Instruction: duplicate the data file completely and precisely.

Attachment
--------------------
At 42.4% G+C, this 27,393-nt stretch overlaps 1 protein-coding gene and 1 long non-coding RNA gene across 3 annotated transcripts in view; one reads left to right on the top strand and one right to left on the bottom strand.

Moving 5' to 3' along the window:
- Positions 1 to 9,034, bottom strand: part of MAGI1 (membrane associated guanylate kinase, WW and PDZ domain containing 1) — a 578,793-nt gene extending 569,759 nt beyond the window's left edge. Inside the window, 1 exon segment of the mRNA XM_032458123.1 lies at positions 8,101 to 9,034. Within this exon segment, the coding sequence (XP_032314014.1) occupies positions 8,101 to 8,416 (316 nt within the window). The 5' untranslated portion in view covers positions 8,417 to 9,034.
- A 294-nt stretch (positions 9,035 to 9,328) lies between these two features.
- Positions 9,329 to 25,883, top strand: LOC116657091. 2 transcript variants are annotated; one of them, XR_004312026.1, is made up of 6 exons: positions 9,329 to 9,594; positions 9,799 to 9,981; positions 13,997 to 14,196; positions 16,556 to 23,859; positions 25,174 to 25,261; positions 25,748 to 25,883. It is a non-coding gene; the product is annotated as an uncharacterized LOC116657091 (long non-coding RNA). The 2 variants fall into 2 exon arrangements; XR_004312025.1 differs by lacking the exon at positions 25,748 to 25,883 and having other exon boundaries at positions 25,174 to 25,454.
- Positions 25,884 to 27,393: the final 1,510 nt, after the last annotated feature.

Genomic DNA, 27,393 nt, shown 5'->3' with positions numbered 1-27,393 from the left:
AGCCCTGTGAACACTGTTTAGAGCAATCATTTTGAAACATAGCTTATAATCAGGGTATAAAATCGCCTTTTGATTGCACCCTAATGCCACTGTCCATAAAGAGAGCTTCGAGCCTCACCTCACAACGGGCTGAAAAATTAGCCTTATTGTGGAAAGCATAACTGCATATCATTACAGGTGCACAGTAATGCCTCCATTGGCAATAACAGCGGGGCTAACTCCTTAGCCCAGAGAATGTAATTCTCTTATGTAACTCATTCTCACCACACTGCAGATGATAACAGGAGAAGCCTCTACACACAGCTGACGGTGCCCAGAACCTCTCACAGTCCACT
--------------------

At 42.4% G+C, this 27,393-nt stretch overlaps 1 protein-coding gene and 1 long non-coding RNA gene across 3 annotated transcripts in view; one reads left to right on the top strand and one right to left on the bottom strand.

Moving 5' to 3' along the window:
- Positions 1 to 9,034, bottom strand: part of MAGI1 (membrane associated guanylate kinase, WW and PDZ domain containing 1) — a 578,793-nt gene extending 569,759 nt beyond the window's left edge. Inside the window, 1 exon segment of the mRNA XM_032458123.1 lies at positions 8,101 to 9,034. Within this exon segment, the coding sequence (XP_032314014.1) occupies positions 8,101 to 8,416 (316 nt within the window). The 5' untranslated portion in view covers positions 8,417 to 9,034.
- A 294-nt stretch (positions 9,035 to 9,328) lies between these two features.
- Positions 9,329 to 25,883, top strand: LOC116657091. 2 transcript variants are annotated; one of them, XR_004312026.1, is made up of 6 exons: positions 9,329 to 9,594; positions 9,799 to 9,981; positions 13,997 to 14,196; positions 16,556 to 23,859; positions 25,174 to 25,261; positions 25,748 to 25,883. It is a non-coding gene; the product is annotated as an uncharacterized LOC116657091 (long non-coding RNA). The 2 variants fall into 2 exon arrangements; XR_004312025.1 differs by lacking the exon at positions 25,748 to 25,883 and having other exon boundaries at positions 25,174 to 25,454.
- Positions 25,884 to 27,393: the final 1,510 nt, after the last annotated feature.

Genomic DNA, 27,393 nt, shown 5'->3' with positions numbered 1-27,393 from the left:
AGCCCTGTGAACACTGTTTAGAGCAATCATTTTGAAACATAGCTTATAATCAGGGTATAAAATCGCCTTTTGATTGCACCCTAATGCCACTGTCCATAAAGAGAGCTTCGAGCCTCACCTCACAACGGGCTGAAAAATTAGCCTTATTGTGGAAAGCATAACTGCATATCATTACAGGTGCACAGTAATGCCTCCATTGGCAATAACAGCGGGGCTAACTCCTTAGCCCAGAGAATGTAATTCTCTTATGTAACTCATTCTCACCACACTGCAGATGATAACAGGAGAAGCCTCTACACACAGCTGACGGTGCCCAGAACCTCTCACAGTCCACT